- The Washington Times - Tuesday, April 11, 2000

Headline news stories following Alan Greenspan's White House speech last Wednesday focused on his pullback from attacking the stock market. Or at least targeting the stock market as a credit policy guide.

It was also noteworthy that our economic planner-in-chief did not attack rising productivity as an inflationist development that must be stomped on. Responding to a tidal wave of criticism both from within the Federal Reserve System and from outside commentators, Mr. Greenspan omitted the usual productivity attack from his speech. This is progress.

However, there was something even more important in the White House talk. Something that hints at a financial price rule approach to monetary policy. Here is the relevant section.

"Real interest rates on corporate bonds have risen more than a percentage point in the past couple of years. Home mortgage rates have risen comparably. The Federal Reserve has responded in a similar manner, by gradually raising the federal funds rate over the past year. Certainly, to have done otherwise to have held the federal funds rate at last year's level as credit demands and market interest rates rose would have required an inappropriately inflationary expansion of liquidity. It is difficult to imagine product price levels remaining tame over the longer haul had their been such an expansion of liquidity. In the event, inflation has remained largely contained."

Aha. At long last, the Great One concedes that inflation is a monetary phenomenon. Too much liquidity, in relation to the economy's liquidity demands, causes inflation. This is real progress. It puts monetary policy back into the Friedman-Hayek-Mundell analytical framework.

Actually, if the Fed is using "real" corporate bond rates as a policy guide, they are right in line with the spirit of a Mundellian price rule. The Mundell rule prefers gold and the dollar exchange rate as monetary value reference points, but using a financial market target goes part of the way toward the Mundell approach. At least it's a market indicator, rather than the goofy Phillips Curve, or the dopey NAIRU, or the inaccurate rear-view mirror GDP targeting of economic growth. The good should never be the enemy of the perfect.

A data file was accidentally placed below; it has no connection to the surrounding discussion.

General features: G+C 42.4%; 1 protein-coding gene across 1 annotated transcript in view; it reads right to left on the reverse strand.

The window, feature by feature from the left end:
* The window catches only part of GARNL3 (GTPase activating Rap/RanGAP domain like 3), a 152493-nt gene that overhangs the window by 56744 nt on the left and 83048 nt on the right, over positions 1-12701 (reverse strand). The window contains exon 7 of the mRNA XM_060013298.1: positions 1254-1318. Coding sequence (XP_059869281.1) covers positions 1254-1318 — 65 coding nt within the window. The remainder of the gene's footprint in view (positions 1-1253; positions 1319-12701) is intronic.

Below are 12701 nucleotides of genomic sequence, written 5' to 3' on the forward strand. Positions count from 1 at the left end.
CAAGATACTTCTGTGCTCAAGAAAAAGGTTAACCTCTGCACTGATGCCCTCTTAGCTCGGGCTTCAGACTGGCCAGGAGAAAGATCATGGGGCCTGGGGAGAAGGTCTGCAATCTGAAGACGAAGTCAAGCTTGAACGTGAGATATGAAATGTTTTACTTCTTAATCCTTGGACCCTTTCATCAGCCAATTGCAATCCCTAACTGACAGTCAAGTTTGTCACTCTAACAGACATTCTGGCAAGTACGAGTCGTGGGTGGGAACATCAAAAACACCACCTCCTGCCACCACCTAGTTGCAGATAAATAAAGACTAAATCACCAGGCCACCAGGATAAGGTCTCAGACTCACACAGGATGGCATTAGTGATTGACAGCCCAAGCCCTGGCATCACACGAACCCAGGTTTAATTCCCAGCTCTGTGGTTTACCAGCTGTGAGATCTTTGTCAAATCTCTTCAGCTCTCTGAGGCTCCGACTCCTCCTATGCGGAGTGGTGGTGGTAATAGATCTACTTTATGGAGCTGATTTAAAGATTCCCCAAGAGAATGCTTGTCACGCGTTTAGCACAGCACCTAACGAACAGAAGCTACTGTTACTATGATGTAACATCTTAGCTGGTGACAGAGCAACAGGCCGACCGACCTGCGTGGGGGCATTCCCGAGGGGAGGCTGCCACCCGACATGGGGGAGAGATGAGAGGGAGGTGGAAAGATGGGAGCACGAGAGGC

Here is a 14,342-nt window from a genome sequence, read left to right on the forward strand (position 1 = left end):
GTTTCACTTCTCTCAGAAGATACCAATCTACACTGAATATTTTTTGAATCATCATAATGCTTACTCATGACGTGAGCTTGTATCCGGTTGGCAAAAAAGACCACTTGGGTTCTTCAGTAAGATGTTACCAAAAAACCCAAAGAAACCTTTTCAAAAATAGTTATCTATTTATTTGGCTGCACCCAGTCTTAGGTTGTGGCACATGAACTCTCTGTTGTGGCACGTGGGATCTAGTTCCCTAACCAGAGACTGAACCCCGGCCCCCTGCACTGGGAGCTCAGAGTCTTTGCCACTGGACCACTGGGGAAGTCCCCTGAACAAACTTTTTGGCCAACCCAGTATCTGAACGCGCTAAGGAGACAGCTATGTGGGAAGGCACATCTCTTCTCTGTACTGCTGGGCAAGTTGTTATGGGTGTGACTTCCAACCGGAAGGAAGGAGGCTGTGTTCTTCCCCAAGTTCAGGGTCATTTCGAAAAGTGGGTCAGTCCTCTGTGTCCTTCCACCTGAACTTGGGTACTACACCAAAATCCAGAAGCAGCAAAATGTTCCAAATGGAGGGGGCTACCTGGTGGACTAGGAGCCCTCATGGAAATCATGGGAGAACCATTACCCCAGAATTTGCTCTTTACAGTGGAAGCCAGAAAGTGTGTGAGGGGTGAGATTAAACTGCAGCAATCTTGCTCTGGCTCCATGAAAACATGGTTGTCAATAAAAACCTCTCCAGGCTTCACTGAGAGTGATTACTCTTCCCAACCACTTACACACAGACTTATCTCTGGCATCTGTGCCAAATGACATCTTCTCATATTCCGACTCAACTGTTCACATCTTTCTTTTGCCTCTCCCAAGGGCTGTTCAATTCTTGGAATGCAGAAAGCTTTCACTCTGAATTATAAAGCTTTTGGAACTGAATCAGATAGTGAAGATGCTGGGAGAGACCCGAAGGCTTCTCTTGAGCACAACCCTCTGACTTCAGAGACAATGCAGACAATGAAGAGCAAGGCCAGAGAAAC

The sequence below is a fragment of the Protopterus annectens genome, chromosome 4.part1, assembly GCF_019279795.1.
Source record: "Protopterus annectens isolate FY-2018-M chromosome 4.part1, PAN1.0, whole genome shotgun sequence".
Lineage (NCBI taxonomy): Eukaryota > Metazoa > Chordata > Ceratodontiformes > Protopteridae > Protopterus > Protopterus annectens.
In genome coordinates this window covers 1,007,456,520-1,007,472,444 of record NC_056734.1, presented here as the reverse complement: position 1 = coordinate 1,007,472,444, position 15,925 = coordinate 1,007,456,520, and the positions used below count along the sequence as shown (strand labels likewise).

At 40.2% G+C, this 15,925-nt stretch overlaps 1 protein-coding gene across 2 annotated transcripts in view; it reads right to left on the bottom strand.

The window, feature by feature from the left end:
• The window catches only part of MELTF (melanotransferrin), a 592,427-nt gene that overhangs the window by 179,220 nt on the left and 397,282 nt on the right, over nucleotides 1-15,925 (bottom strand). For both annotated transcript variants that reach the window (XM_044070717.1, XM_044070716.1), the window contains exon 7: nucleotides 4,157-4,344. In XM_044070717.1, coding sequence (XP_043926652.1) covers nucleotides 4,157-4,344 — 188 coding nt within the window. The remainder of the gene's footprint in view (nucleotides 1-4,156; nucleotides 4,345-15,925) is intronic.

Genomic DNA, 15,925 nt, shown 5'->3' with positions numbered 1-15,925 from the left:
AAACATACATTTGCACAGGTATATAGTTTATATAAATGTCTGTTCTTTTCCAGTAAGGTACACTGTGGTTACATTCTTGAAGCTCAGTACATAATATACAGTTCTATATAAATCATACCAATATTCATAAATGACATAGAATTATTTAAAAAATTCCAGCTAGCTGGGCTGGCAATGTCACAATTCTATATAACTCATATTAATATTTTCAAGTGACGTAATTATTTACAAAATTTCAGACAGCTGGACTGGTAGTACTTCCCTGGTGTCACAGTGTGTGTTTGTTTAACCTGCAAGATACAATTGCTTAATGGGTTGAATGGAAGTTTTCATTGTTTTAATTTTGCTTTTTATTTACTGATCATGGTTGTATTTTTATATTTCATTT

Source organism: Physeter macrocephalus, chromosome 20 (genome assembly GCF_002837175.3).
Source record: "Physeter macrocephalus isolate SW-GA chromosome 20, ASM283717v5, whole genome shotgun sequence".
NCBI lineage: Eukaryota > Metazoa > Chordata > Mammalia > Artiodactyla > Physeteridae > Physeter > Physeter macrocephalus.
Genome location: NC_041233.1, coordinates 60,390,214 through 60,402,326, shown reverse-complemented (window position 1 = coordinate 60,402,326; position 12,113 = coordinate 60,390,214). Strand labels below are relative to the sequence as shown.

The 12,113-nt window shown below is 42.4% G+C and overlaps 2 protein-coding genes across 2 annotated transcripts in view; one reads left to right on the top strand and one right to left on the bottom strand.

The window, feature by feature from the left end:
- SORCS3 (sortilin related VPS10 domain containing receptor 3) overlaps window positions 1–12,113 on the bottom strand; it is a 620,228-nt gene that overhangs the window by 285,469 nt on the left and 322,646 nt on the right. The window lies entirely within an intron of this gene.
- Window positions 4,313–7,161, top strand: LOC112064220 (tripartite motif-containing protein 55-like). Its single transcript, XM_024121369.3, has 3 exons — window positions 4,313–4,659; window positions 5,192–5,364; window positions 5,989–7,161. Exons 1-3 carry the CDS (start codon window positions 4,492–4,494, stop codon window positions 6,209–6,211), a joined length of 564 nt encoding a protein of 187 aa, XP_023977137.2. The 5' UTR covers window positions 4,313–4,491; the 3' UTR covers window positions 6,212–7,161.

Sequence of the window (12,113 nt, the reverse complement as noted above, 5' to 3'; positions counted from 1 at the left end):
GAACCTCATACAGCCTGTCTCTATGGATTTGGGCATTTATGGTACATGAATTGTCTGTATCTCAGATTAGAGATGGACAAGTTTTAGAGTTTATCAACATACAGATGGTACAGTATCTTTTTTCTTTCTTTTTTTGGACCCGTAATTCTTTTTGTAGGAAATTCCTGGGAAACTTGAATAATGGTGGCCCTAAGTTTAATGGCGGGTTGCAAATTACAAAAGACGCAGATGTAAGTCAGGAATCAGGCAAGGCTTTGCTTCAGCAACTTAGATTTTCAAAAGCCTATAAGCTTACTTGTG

However, I don't agree that high-powered liquidity supplied by the Fed has been excessive over the past few years. Really, excess money occurred only in last year's fourth quarter in order to guard against emergency Y2K-related cash demands. This excess liquidity was withdrawn in the first quarter, as the Fed made good on its promise to let the repurchase agreements expire. As a result, the rise in long-term Treasury rates that occurred late last year has been reversed. Ditto for gold, which has fallen back $280. Temporary inflation fears have evaporated.

Turning back to Mr. Greenspan's real corporate bond rate, it has essentially been flat since early 1999. Over the past three years, this rate has moved up by roughly 150 basis points, to about 6.25 percent from 4.75 percent.

The methodology in determining this so-called real rate is straightforward. Take the market rate on Baa-rated corporates and subtract the spread between 10-year Treasuries and 10-year inflation-indexed Treasuries (TIPS).

The major upward move in this measure occurred during 1997 and 1998. But there was no excess money, nor any leap in gold, nor any reported inflation increase. So this real corporate bond business is not much of a liquidity or inflation barometer.

However, at least it is a financial price, though the wrong price. Anyway, the corporate bond real yield has on balance increased by 25 basis points more than the 125 basis point fed funds rate move to 6 percent from 4.75 percent.

So, if we take Mr. Greenspan at his word, then the one-quarter of a percentage point rise in the fed funds target expected at the next Fed meeting in May could be the last in this tightening cycle.

Long-term Treasury rates have fallen substantially, and corporate bond rates likely will follow suit in the not-too-distant future. The real rate spread between 10-year Treasuries and TIPS has also narrowed. All this implies declining inflation expectations and, probably, a slower rate of future economic growth.

So it is possible that the Fed's tightening work is nearly over. At any rate, we will continue to use this real corporate bond yield as an analytic tool to gauge the Fed's actions. And the chairman's truth-telling to the public.



Lawrence Kudlow is chief economist of CNBC.com and Schroder & Co. Inc.

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